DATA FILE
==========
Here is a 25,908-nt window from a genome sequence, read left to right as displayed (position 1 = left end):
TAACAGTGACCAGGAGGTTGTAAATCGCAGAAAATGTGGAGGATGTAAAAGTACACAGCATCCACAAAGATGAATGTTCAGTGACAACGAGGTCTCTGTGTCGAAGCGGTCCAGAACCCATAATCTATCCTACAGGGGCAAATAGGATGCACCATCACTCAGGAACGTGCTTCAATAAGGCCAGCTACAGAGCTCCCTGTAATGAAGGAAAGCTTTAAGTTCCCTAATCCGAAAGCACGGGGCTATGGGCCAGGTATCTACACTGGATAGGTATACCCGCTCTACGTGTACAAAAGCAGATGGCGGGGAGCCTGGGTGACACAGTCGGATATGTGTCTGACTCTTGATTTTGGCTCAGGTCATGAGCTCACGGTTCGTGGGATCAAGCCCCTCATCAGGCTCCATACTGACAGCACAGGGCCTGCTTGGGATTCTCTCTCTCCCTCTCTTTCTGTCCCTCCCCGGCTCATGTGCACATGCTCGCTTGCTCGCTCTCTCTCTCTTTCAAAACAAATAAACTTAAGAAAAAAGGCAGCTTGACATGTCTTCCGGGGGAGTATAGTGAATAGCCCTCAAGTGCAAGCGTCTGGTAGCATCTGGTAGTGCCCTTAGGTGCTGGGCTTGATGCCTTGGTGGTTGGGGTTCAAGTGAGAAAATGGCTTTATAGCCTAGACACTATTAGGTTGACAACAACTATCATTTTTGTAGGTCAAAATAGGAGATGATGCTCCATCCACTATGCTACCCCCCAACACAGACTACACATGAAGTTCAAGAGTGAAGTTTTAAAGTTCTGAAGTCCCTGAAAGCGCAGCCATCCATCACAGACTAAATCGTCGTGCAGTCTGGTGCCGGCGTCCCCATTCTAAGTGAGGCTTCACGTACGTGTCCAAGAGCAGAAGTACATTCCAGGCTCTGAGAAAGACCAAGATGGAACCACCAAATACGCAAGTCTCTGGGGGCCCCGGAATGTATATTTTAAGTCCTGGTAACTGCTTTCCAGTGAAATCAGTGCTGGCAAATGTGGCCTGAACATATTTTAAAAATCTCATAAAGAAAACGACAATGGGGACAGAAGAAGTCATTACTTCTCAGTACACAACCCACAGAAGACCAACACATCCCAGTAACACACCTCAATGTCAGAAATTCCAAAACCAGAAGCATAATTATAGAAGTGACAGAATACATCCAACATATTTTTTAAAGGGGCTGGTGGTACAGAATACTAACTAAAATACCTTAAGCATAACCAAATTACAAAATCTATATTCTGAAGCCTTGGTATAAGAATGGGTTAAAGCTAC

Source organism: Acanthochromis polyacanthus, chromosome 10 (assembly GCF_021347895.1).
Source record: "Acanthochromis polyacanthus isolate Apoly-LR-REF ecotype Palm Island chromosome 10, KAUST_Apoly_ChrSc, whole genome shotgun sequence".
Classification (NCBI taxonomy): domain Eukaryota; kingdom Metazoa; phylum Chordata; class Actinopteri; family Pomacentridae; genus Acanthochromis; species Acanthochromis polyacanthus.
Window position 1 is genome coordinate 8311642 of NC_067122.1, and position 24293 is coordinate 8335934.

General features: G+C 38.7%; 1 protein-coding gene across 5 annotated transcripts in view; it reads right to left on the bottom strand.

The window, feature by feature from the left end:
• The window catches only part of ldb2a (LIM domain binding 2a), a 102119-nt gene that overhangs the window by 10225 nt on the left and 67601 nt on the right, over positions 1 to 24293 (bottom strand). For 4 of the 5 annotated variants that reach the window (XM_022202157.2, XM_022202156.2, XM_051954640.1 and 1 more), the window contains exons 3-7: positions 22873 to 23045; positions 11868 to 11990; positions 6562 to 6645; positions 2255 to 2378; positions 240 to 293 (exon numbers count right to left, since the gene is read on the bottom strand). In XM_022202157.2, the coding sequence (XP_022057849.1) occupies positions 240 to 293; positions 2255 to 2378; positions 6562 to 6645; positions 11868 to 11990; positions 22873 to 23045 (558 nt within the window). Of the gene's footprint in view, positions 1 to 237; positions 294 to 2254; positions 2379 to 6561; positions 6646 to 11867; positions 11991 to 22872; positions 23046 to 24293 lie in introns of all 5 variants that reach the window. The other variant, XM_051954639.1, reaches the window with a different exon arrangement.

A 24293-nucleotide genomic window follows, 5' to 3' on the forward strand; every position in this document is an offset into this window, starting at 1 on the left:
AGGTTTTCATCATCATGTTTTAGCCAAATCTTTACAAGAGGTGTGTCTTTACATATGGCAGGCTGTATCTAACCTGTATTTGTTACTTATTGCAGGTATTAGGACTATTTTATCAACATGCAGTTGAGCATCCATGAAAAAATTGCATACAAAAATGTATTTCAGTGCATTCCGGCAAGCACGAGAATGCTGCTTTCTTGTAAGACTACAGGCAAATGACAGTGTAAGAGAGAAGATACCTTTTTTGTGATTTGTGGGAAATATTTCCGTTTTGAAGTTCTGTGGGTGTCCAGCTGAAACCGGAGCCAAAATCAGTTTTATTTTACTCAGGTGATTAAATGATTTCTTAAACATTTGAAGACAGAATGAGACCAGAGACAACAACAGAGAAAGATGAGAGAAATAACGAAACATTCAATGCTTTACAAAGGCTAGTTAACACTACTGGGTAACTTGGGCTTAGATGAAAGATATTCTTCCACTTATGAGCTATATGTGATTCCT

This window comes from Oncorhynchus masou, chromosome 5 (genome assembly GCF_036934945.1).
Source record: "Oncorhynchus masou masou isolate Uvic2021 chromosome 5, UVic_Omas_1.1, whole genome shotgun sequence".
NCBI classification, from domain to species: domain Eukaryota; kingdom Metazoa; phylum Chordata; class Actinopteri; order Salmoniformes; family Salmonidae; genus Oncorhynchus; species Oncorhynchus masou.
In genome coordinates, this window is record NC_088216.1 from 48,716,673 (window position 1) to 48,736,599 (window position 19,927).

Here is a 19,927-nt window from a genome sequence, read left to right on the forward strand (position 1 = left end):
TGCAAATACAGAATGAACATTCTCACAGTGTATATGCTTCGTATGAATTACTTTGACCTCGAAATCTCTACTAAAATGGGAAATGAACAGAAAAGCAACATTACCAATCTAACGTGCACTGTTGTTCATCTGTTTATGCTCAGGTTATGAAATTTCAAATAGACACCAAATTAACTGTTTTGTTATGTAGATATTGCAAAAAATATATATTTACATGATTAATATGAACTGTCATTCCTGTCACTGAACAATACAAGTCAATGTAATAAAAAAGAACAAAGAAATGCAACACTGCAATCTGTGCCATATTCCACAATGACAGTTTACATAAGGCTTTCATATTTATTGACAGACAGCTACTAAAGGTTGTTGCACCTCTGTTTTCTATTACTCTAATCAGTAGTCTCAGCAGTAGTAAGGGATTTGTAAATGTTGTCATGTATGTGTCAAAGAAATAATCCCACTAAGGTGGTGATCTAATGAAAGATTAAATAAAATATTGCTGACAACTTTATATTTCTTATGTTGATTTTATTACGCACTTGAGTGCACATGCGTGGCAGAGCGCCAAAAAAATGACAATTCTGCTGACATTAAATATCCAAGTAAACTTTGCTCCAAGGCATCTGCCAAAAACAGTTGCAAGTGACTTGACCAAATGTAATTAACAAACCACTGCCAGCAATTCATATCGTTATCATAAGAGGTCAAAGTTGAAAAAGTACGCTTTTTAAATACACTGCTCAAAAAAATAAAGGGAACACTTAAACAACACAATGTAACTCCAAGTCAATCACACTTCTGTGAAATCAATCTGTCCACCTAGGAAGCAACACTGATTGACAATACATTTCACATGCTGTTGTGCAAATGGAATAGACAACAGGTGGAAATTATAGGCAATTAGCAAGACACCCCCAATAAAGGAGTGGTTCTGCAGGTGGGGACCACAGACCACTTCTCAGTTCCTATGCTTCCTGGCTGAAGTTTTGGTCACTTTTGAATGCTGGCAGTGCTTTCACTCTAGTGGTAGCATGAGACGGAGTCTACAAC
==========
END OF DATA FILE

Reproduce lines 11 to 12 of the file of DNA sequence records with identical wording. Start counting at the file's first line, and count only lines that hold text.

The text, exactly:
AGGTTTTCATCATCATGTTTTAGCCAAATCTTTACAAGAGGTGTGTCTTTACATATGGCAGGCTGTATCTAACCTGTATTTGTTACTTATTGCAGGTATTAGGACTATTTTATCAACATGCAGTTGAGCATCCATGAAAAAATTGCATACAAAAATGTATTTCAGTGCATTCCGGCAAGCACGAGAATGCTGCTTTCTTGTAAGACTACAGGCAAATGACAGTGTAAGAGAGAAGATACCTTTTTTGTGATTTGTGGGAAATATTTCCGTTTTGAAGTTCTGTGGGTGTCCAGCTGAAACCGGAGCCAAAATCAGTTTTATTTTACTCAGGTGATTAAATGATTTCTTAAACATTTGAAGACAGAATGAGACCAGAGACAACAACAGAGAAAGATGAGAGAAATAACGAAACATTCAATGCTTTACAAAGGCTAGTTAACACTACTGGGTAACTTGGGCTTAGATGAAAGATATTCTTCCACTTATGAGCTATATGTGATTCCT

This window comes from Oncorhynchus masou, chromosome 5 (genome assembly GCF_036934945.1).